Heres a big win for real estate: No more historic debt worries
Category Rental Advice
Local authorities may not hold the new owners of any property responsible for any historic debt incurred by the previous owners for municipal services.
This is the unequivocal conclusion drawn by Judge Dawie Fourie after a lengthy judgment in the North Gauteng High Court in Pretoria this month (November 2016) and, says Greg Harris, CEO of Chas Everitt Property Rentals, it is a big win for the real estate industry.
“This will hopefully put an end to the very protracted battle on this issue between municipalities and property buyers, which has caused a great deal of anxiety and discouragement, especially in the buy-to-let sector of the market.
“It will no doubt also bring relief to many existing homeowners and landlords who, after purchasing a property, have found themselves in dispute with the municipality over debt that was incurred years ago by a previous owner - or even the tenant of a previous owner - and has suddenly been added to their municipal bills.”
He says the judgment should also compel local authorities to improve their accounting procedures and make use of the ordinary legal means that are at their disposal to address arrears and collect debts timeously.
“They know now that they cannot expect new owners to finance their shortfalls, or coerce them to pay these historic debts by withholding the supply of municipal services until they do.”
Judge Fourie’s order covers five separate but essentially similar applications, each involving a situation in which a property had been transferred to a new owner after a clearance certificate had been issued by a local authority in the usual way under Section 118 (1) of the Municipal Systems Act – but the local authority had then tried to force the new owner to pay historical debts incurred by previous owners prior to the two years covered by the clearance certificate.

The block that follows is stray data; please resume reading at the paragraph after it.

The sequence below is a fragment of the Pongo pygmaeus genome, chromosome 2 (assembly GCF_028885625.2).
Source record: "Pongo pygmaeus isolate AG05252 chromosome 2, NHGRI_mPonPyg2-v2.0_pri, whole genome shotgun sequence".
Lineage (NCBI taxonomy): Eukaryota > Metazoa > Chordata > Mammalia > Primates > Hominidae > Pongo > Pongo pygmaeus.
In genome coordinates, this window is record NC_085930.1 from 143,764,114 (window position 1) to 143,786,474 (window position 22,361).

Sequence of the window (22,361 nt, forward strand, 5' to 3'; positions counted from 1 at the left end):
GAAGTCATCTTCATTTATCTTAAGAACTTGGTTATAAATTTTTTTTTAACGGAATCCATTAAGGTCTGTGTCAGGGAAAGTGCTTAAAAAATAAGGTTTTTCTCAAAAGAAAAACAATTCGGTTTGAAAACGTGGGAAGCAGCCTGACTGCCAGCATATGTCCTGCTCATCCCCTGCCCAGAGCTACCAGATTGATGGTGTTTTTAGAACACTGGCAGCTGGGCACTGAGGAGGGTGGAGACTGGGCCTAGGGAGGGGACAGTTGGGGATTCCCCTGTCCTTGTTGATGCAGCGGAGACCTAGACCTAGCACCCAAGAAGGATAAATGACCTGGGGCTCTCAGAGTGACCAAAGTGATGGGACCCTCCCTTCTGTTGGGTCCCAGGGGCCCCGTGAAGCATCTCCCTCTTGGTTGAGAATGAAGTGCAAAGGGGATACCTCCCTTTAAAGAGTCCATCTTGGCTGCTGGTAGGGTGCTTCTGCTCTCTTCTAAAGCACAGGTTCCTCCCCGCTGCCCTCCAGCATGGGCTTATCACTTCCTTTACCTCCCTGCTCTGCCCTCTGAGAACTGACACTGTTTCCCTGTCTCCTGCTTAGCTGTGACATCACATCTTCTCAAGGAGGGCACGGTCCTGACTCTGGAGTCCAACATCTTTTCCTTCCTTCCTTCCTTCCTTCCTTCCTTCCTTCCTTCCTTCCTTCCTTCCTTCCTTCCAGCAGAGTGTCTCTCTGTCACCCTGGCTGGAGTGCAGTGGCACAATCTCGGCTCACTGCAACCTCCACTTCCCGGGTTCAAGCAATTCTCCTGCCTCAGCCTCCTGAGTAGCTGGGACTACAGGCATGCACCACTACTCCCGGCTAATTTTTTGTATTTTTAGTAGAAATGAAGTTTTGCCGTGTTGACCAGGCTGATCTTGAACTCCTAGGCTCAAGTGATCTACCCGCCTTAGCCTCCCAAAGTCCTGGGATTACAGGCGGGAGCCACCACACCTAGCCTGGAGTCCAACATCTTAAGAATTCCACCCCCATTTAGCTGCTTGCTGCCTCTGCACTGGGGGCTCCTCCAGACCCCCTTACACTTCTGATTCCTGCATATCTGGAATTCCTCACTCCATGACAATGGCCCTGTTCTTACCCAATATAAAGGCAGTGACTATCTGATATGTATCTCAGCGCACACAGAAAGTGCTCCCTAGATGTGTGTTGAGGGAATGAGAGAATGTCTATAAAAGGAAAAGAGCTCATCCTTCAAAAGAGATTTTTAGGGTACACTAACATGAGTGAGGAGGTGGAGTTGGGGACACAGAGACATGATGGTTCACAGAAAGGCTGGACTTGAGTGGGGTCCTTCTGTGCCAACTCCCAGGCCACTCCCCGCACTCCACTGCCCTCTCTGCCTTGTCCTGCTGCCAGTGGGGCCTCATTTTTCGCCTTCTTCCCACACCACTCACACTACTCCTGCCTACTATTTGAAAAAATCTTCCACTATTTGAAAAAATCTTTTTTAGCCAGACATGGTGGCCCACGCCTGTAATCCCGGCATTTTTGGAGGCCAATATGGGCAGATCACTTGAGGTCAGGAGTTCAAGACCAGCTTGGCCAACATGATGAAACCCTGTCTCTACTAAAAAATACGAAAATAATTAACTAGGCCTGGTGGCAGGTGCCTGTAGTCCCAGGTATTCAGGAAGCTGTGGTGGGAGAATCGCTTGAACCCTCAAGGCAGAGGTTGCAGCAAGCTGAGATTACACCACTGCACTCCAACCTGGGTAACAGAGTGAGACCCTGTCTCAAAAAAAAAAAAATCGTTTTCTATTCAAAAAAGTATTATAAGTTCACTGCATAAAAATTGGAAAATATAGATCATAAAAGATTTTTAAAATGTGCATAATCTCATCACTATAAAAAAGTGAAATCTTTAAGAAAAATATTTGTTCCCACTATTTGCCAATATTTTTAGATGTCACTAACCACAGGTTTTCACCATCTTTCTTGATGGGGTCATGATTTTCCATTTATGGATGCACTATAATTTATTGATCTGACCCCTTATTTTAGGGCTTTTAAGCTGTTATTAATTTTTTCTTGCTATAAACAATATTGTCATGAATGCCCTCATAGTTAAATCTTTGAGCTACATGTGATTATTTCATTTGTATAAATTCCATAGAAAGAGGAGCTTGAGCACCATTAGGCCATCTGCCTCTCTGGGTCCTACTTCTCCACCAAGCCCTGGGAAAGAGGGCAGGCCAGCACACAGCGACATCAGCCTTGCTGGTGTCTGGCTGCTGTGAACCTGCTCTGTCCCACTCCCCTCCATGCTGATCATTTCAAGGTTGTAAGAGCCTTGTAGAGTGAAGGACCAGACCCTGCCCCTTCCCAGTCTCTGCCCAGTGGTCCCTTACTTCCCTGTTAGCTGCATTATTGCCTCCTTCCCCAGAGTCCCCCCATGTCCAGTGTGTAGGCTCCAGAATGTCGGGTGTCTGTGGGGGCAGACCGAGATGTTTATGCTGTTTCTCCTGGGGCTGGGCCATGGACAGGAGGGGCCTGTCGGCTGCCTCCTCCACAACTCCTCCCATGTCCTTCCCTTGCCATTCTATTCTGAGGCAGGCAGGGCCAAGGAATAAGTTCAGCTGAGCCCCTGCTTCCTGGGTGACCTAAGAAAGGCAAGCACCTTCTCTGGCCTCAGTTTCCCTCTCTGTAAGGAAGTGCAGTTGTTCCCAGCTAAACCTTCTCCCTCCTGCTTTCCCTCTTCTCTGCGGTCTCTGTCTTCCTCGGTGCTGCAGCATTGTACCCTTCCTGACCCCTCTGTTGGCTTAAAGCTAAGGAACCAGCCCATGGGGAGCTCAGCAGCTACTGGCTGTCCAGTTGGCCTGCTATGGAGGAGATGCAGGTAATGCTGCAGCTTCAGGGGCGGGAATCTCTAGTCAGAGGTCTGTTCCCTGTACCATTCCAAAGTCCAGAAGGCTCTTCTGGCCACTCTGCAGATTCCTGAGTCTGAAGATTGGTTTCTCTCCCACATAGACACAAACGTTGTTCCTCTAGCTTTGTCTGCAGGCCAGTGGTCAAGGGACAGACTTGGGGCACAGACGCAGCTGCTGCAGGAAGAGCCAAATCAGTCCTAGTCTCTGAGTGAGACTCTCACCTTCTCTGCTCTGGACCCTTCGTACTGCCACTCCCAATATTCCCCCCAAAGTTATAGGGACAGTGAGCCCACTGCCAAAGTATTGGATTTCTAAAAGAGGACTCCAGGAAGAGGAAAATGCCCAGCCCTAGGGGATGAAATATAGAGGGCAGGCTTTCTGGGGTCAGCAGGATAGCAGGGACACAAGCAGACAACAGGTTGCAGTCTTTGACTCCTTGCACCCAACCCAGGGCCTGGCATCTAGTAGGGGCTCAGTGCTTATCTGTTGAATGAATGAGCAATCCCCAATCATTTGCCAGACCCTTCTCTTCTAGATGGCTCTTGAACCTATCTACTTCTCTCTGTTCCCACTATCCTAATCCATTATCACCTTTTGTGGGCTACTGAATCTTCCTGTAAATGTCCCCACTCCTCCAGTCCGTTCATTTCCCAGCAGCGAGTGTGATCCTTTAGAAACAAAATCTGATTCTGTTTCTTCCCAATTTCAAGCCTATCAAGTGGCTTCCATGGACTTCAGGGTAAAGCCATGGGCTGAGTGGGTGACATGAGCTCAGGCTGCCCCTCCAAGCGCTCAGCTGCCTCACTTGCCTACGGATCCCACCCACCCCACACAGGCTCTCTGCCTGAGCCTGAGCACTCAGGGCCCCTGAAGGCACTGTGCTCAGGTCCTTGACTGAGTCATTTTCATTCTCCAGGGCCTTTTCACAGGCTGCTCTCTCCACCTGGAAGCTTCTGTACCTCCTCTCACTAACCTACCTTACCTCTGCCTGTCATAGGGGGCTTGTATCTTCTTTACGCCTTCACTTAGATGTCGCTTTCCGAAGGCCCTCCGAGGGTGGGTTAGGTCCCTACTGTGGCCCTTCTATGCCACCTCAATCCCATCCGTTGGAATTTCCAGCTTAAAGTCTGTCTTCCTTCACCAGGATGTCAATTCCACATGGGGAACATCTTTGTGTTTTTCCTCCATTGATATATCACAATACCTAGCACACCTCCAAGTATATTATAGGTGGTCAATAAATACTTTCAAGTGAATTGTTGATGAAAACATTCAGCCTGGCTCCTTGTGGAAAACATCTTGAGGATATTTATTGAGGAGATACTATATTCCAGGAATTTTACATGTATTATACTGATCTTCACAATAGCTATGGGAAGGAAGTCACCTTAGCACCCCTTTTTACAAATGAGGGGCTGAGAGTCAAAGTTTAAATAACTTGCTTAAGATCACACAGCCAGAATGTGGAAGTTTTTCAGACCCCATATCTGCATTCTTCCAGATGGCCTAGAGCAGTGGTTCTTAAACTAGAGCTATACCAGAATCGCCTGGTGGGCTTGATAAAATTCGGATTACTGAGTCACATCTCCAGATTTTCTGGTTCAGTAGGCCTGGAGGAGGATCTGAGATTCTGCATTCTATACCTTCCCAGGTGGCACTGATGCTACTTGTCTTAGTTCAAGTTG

In some instances, the local authority had also refused to supply municipal services to the property until the historical debts had been paid by the new owner. The local authorities involved were the city councils of Tshwane and Ekurhuleni.
The applicants were all seeking clarity on the provisions of Section 118 (3) of the Municipal Systems Act, which includes a security provision that a “charge upon the property” by a local authority survives transfer of ownership of that property and thus becomes the responsibility of the new owner.
The constitutionality of this section was not considered when the Supreme Court of Appeal made a shock ruling earlier this year that new property owners could be held liable for historical debt dating back 30 years.
However, Judge Fourie ruled that the section is in fact unconstitutional as regards the security provision, because the new owner is not a debtor of the municipality with regard to municipal debts incurred prior to the transfer of the property, and should not therefore have to face the risk of being deprived of the property because they refuse to pay those debts.
He also ordered the Tshwane and Ekurhuleni councils to:
- Supply municipal services to properties where the new owners are not in debt to them for those services: and
- Stop claiming payment of outstanding amounts from new owners who have no debt relationship with them as regards municipal rates and/ or service charges.
Moneyweb published the full text of the judgment and it can be read here http://www.moneyweb.co.za/wp-content/uploads/2016/11/Jordaan-et-al-judgment.pdf
The judgment is to be sent to the Constitutional Court now for confirmation.
Author: Greg Harris